US funds research into improved metals recycling
A U.S government-funded consortium is exploring new techniques for recovering more materials from metals reprocessing.
ILA company Gopher Resource has joined a consortium which is made up of research institutes and higher education, with funding from the U.S. Department of Defence, following President Biden’s order from 2021 to identify and address potential risks to the country’s supply chain.
As a member of the consortium, Gopher Resource will leverage its expertise to facilitate seven projects focused on greenhouse gas (GHG) reduction, critical metals recovery, and waste minimization. These efforts will support nearshoring of the supply chain in the United States, by developing recycling technologies for recovering critical metals with improved environmental standards.
Gopher’s Chief Technology Officer, Dr Joseph Grogan, said: “The issues of supply chain security and circularity had unanimous support from everyone we talked to when setting up this consortium. We’re excited to partner with world-class research institutes on this important initiative to secure critical raw materials by developing advanced methods that minimize waste and promote sustainable practices.”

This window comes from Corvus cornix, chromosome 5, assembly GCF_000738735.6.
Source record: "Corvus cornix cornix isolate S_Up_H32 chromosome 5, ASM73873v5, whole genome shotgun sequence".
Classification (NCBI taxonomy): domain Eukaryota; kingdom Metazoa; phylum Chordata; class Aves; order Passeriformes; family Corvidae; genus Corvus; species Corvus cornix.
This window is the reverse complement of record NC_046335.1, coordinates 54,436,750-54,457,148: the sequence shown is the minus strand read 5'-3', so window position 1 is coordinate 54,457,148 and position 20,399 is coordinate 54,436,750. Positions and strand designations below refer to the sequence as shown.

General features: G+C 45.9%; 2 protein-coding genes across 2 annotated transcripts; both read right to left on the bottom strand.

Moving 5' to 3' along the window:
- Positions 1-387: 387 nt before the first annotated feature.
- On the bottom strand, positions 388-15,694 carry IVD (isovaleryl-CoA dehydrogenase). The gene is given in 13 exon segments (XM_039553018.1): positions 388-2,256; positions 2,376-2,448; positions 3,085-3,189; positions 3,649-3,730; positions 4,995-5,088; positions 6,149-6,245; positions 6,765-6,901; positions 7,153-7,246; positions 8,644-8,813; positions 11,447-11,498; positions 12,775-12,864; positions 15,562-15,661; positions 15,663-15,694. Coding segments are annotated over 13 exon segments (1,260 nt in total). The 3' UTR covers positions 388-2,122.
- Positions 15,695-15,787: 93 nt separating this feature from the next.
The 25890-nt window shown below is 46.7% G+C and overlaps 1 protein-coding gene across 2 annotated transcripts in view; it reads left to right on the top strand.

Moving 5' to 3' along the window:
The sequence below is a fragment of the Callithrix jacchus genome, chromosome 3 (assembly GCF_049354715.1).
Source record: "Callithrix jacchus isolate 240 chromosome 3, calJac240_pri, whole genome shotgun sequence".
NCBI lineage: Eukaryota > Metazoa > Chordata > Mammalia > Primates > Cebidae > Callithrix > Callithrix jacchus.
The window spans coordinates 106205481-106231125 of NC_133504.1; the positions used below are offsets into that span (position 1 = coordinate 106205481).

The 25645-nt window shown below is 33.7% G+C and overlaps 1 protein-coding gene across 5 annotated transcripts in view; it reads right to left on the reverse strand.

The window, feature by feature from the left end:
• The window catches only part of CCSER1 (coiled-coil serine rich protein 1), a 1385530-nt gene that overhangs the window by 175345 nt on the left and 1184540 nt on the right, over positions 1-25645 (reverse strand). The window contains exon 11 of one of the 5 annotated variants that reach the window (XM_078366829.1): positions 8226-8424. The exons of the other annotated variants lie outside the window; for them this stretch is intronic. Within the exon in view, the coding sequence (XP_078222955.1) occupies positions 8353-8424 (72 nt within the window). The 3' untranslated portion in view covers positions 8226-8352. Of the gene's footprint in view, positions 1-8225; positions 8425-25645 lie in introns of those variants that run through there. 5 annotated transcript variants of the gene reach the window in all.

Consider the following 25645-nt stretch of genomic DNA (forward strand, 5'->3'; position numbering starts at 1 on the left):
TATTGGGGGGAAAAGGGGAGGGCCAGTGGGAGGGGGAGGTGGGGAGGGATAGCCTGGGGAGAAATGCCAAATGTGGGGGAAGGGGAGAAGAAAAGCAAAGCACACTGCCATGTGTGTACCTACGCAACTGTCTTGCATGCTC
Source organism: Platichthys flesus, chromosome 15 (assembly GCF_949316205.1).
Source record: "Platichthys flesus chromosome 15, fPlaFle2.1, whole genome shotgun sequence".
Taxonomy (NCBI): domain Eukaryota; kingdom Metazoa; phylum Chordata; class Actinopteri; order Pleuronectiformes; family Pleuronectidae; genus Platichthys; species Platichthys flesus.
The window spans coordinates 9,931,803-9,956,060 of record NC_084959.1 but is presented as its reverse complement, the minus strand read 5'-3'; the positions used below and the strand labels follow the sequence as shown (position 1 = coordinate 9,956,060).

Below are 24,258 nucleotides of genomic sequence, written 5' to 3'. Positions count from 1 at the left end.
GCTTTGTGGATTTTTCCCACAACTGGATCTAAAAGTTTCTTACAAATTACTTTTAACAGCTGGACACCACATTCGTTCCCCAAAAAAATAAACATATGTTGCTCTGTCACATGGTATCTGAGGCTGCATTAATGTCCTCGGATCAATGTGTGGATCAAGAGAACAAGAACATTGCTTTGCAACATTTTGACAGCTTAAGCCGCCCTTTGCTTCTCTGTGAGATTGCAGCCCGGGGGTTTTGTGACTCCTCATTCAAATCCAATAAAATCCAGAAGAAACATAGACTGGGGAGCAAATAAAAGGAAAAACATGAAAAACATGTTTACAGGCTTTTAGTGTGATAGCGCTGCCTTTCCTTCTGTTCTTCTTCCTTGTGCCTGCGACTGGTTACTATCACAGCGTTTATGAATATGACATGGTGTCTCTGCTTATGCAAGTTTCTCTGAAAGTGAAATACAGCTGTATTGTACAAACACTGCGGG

To date, the consortium has received more than $15 million in Congressional funding with more than $5 million secured for the projects Gopher Resource will be facilitating.
The first project, already underway, is using advanced heat transfer technology from the solar energy industry to recover waste heat during the recycling process, making it more energy efficient. For the second project, Gopher Resource is working with the University of Minnesota Natural Resource Research Institute to study the use of charcoal from biomass as an alternative to fossil fuels. The goal is to create a sustainable supply chain that would reduce Gopher Resource’s carbon footprint by up to 30 per cent. Future projects will focus on advancing the fundamentals of critical metals recovery and waste minimization, including finding new product uses for slag and recovering acid from batteries.